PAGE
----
the potential for the loss of certification that allows farmers to sell
their products as "organic." If an organic crop tests positive, a certifier
has to make a judgment call, taking into account the extent of contamination
and the farmer's efforts to stop it. The official could pull the farm's
certification, or more likely pull organic certification for the contaminated
crop, says Riddle, whose board is appointed by the USDA to oversee the
implementation of national organic rules.
"I do think the NOSB needs
to look at the threshold or rejection level issue," says Riddle. "Organic
does not mean chemical free or GMO-free, but it means GMOs are not used
in the production. Organic farmers are being penalized by the actions of
their neighbors. The tolerance level should be very low."
While the United States does
not have set tolerance levels for organic food, there are some relevant
standards in other countries. In Europe, any food with a content of 1 percent
or higher of genetically modified ingredients must be labeled as such.
In Japan, the rule is 5 percent or higher. In an effort to avoid the labeling
requirement, food companies in Japan and Europe are rejecting crops that
exceed these thresholds. According to Fagan of Genetic ID, organic companies
in Europe and Japan are strict about genetically altered content, with
most companies unwilling to accept anything with a 0.1 percent threshold
Organic food grown in the
United States is fast becoming a major export. According to the Organic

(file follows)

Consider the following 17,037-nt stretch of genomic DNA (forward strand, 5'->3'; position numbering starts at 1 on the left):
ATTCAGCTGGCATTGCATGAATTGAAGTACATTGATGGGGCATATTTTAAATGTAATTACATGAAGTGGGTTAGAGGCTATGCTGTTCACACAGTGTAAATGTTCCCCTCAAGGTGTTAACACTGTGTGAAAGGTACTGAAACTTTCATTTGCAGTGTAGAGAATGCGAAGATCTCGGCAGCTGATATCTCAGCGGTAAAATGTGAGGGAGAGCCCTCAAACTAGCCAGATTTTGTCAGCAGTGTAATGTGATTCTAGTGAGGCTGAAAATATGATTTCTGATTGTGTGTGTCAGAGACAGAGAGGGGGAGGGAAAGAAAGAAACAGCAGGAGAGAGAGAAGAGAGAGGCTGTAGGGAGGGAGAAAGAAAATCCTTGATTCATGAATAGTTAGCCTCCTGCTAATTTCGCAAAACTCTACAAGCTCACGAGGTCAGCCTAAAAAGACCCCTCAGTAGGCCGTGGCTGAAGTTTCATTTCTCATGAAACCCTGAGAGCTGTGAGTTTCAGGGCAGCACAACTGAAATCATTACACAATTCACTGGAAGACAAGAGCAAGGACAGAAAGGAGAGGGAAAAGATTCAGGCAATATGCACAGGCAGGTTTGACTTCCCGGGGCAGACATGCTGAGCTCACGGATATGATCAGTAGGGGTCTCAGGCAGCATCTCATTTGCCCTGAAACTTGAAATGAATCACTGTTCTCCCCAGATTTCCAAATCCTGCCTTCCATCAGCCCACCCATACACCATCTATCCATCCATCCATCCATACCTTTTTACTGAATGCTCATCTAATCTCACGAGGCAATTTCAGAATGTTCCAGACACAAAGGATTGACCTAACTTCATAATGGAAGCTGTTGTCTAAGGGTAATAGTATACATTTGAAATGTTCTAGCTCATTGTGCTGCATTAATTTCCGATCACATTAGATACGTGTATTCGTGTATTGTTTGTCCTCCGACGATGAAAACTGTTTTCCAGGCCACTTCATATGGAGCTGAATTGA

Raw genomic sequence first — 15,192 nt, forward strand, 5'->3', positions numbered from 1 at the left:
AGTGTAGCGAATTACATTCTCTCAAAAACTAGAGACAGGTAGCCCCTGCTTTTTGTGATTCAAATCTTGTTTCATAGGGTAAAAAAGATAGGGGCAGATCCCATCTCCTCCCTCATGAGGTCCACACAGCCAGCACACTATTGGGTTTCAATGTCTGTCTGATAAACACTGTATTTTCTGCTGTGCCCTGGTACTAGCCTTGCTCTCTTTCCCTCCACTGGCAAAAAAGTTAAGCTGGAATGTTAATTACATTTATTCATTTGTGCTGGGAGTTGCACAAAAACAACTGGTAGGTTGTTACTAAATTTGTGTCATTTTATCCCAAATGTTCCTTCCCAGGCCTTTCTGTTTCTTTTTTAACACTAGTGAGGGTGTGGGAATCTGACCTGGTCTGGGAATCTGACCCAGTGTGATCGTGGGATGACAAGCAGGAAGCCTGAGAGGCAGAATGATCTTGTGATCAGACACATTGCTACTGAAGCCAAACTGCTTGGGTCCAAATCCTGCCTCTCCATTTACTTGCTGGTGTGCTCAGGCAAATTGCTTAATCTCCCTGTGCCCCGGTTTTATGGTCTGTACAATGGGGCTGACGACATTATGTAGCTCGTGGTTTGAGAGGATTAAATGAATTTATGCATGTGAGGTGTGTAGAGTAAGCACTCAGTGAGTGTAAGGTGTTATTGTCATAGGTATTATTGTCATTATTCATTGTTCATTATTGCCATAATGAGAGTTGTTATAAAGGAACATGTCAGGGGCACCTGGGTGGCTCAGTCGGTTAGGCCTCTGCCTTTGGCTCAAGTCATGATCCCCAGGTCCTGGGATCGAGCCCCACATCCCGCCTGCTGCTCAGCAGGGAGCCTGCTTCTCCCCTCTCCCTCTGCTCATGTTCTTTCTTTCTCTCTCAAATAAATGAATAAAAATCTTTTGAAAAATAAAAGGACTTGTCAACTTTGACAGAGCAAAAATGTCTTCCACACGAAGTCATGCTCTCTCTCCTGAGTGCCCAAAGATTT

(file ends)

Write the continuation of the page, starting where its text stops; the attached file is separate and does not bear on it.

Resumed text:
Trade Association, the United States exports more than $40 million in organic
goods to the United Kingdom and an estimated $40 to $60 million to Japan
each year. The association estimates that U.S. organic exports to Europe
are growing by 15 percent per year, and by 30 to 50 percent per year to
Most other countries expect
that organic products coming from the United States will be free of genetically
modified ingredients. But that situation could change. In 1999, Europe
rejected corn chips manufactured by the Wisconsin company Terra Prima because
of genetic contamination. The event cost the company hundreds of thousands
Organic is the fastest expanding
sector of the domestic food business--growing a whopping 20 percent every
year since 1990. There are 7,800 certified organic farms in the United
States, up from 6,600 in 1999, according to the Organic Farm Research Foundation.
Organic sales will likely increase from an estimated $5.4 billion in 1998
to more than $9 billion in 2001, according to Datamonitor, the food industry
Organic foods are popular
with consumers who prefer natural ingredients and worry about the health
hazards of pesticides, synthetic hormones, and other aspects of industrial
agriculture.But if consumers cannot be assured that they are getting organic
products free of genetically modified ingredients, the market may diminish.